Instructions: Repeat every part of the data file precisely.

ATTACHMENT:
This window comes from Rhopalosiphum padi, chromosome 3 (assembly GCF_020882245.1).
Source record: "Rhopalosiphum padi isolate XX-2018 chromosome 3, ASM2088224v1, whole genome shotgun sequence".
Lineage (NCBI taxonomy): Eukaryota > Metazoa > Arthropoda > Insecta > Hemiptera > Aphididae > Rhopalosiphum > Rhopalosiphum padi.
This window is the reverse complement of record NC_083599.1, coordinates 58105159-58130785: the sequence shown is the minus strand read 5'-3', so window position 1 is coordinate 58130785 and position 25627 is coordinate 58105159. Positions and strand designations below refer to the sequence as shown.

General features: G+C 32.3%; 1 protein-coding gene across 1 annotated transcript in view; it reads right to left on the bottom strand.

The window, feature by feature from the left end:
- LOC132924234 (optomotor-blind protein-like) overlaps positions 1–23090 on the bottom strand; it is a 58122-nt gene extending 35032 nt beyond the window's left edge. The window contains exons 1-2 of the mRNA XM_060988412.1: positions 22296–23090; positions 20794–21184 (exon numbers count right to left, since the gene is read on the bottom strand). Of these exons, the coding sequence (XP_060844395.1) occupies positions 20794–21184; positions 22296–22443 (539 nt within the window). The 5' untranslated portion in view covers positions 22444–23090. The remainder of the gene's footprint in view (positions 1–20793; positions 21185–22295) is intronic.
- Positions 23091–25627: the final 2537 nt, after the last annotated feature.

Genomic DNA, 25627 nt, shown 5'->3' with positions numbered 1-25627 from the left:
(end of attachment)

This window comes from Rhopalosiphum padi, chromosome 3 (assembly GCF_020882245.1).
Source record: "Rhopalosiphum padi isolate XX-2018 chromosome 3, ASM2088224v1, whole genome shotgun sequence".
Lineage (NCBI taxonomy): Eukaryota > Metazoa > Arthropoda > Insecta > Hemiptera > Aphididae > Rhopalosiphum > Rhopalosiphum padi.
This window is the reverse complement of record NC_083599.1, coordinates 58105159-58130785: the sequence shown is the minus strand read 5'-3', so window position 1 is coordinate 58130785 and position 25627 is coordinate 58105159. Positions and strand designations below refer to the sequence as shown.

General features: G+C 32.3%; 1 protein-coding gene across 1 annotated transcript in view; it reads right to left on the bottom strand.

The window, feature by feature from the left end:
- LOC132924234 (optomotor-blind protein-like) overlaps positions 1–23090 on the bottom strand; it is a 58122-nt gene extending 35032 nt beyond the window's left edge. The window contains exons 1-2 of the mRNA XM_060988412.1: positions 22296–23090; positions 20794–21184 (exon numbers count right to left, since the gene is read on the bottom strand). Of these exons, the coding sequence (XP_060844395.1) occupies positions 20794–21184; positions 22296–22443 (539 nt within the window). The 5' untranslated portion in view covers positions 22444–23090. The remainder of the gene's footprint in view (positions 1–20793; positions 21185–22295) is intronic.
- Positions 23091–25627: the final 2537 nt, after the last annotated feature.

Genomic DNA, 25627 nt, shown 5'->3' with positions numbered 1-25627 from the left: